UP IN THE AIR
The message of Kirn's new novel is that the "dark Satanic mills" that power the capitalist system no longer run on the sweat of the laboring masses—they are now fueled by the hot air of the therapeutic-industrial complex, that weird construct made of a thousand management strategy companies and their attendant conferences. In this world, being fired has been euphemized into "career transition." Ryan Bingham is a career transition counselor for a firm based in Denver. His ultimate goal is accumulating one million frequent flier miles, but he has a few other projects he hasn't told headquarters about. He's written a business allegory, for one thing, which he hopes to place with a management science publisher. He also wants to market Sandor Pinter, a Peter Drucker–like management guru, through posters, coffee cups and the usual familiar detritus of pop culture. His most important and hush-hush project is to jump ship to MythTech, a mysterious Omaha company renowned for its esoteric management consulting. On the periphery of Ryan's consciousness is his sister Julie's upcoming wedding, but his disconnection from his family is evident. Kirn is trying to create the New Economy Babbitt, the perpetual haunter of first class and airport bars. Unfortunately, Ryan is not only an uninteresting character, bloated, shallow and incorrigibly explicative—tell (and tell and tell...), not show, seems to be his motto—but is uninterested in others. Crowding the page, he smothers Kirn's bursts of astringent humor and obscures any broader perspective on 21st-century corporate culture. (July)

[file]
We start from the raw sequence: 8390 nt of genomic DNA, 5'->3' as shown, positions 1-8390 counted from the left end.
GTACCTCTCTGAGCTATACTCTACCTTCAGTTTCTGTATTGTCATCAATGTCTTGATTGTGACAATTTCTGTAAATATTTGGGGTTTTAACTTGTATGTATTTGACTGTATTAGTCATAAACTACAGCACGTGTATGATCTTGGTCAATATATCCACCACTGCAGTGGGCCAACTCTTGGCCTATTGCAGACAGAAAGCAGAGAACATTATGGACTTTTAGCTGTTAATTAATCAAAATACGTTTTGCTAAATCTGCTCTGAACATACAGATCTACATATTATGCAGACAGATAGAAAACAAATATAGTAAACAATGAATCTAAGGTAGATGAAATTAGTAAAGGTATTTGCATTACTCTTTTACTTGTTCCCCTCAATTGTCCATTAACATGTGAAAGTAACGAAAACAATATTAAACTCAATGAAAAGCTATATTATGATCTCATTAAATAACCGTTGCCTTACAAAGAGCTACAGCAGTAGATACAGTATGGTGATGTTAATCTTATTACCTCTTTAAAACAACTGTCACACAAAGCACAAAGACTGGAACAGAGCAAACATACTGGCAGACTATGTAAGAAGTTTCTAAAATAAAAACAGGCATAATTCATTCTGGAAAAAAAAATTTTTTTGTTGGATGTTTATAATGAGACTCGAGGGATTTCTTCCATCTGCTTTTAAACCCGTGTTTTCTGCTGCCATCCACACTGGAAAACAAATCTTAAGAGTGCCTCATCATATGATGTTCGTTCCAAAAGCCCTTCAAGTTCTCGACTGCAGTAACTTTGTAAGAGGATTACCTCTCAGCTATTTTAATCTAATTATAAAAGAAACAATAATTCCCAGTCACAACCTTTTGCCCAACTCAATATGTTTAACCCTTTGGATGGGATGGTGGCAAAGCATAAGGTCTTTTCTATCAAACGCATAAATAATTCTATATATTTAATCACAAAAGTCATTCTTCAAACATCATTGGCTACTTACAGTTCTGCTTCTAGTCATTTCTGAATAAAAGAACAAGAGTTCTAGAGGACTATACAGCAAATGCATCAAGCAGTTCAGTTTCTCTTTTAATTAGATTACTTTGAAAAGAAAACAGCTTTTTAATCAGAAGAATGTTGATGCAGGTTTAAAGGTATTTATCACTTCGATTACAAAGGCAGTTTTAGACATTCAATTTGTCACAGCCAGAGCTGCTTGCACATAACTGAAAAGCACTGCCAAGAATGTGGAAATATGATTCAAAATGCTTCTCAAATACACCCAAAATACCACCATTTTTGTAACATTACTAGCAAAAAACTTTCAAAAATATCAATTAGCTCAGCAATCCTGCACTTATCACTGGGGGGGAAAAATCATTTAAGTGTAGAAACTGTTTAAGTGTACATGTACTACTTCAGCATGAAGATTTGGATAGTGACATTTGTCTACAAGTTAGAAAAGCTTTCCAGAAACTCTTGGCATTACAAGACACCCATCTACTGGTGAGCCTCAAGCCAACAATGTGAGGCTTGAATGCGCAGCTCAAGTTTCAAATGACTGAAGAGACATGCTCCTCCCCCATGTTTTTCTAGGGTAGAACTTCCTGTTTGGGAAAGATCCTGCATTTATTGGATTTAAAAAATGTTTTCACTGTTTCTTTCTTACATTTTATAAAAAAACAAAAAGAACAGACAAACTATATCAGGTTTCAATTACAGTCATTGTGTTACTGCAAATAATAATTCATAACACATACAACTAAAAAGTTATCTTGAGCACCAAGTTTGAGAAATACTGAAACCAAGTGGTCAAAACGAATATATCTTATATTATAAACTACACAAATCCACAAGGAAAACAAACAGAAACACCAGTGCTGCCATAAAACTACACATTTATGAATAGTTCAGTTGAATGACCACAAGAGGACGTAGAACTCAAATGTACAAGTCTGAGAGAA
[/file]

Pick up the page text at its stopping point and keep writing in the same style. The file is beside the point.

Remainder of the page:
Forecast:Much will be expected of this novel by the literary editor of GQ and the author of the New York Times Notable novel Thumbsucker. Media world curiosity and the appeal of the book's subject matter to corporate management masses may generate respectable sales, but no more—this is not one of Kirn's better efforts.